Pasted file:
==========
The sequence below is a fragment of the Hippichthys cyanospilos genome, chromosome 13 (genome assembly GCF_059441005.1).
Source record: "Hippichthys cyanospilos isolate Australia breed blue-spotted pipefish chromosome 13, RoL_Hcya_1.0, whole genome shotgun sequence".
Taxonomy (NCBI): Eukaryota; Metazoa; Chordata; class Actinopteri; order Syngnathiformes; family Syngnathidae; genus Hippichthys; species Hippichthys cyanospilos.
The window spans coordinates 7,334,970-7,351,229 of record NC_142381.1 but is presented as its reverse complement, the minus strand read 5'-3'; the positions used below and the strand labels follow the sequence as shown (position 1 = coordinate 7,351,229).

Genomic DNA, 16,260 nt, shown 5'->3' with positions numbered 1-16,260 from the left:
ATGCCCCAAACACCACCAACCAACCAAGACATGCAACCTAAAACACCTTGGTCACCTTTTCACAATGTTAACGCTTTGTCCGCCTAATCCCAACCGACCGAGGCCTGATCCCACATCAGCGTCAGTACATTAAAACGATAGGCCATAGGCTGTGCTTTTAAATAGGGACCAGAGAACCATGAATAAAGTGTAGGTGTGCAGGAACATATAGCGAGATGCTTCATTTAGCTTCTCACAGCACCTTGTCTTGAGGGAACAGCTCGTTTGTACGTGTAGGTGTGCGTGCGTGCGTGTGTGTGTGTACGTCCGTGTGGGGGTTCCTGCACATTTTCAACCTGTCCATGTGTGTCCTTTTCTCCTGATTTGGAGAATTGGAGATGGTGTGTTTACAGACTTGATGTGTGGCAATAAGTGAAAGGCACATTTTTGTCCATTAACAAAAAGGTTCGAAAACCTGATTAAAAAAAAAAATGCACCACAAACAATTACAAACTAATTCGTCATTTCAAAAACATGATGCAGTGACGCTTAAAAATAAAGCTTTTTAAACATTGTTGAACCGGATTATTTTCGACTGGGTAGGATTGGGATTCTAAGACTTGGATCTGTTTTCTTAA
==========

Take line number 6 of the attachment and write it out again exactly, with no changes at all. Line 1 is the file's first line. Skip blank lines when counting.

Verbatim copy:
ATGCCCCAAACACCACCAACCAACCAAGACATGCAACCTAAAACACCTTGGTCACCTTTTCACAATGTTAACGCTTTGTCCGCCTAATCCCAACCGACCGAGGCCTGATCCCACATCAGCGTCAGTACATTAAAACGATAGGCCATAGGCTGTGCTTTTAAATAGGGACCAGAGAACCATGAATAAAGTGTAGGTGTGCAGGAACATATAGCGAGATGCTTCATTTAGCTTCTCACAGCACCTTGTCTTGAGGGAACAGCTCGTTTGTACGTGTAGGTGTGCGTGCGTGCGTGTGTGTGTGTACGTCCGTGTGGGGGTTCCTGCACATTTTCAACCTGTCCATGTGTGTCCTTTTCTCCTGATTTGGAGAATTGGAGATGGTGTGTTTACAGACTTGATGTGTGGCAATAAGTGAAAGGCACATTTTTGTCCATTAACAAAAAGGTTCGAAAACCTGATTAAAAAAAAAAATGCACCACAAACAATTACAAACTAATTCGTCATTTCAAAAACATGATGCAGTGACGCTTAAAAATAAAGCTTTTTAAACATTGTTGAACCGGATTATTTTCGACTGGGTAGGATTGGGATTCTAAGACTTGGATCTGTTTTCTTAA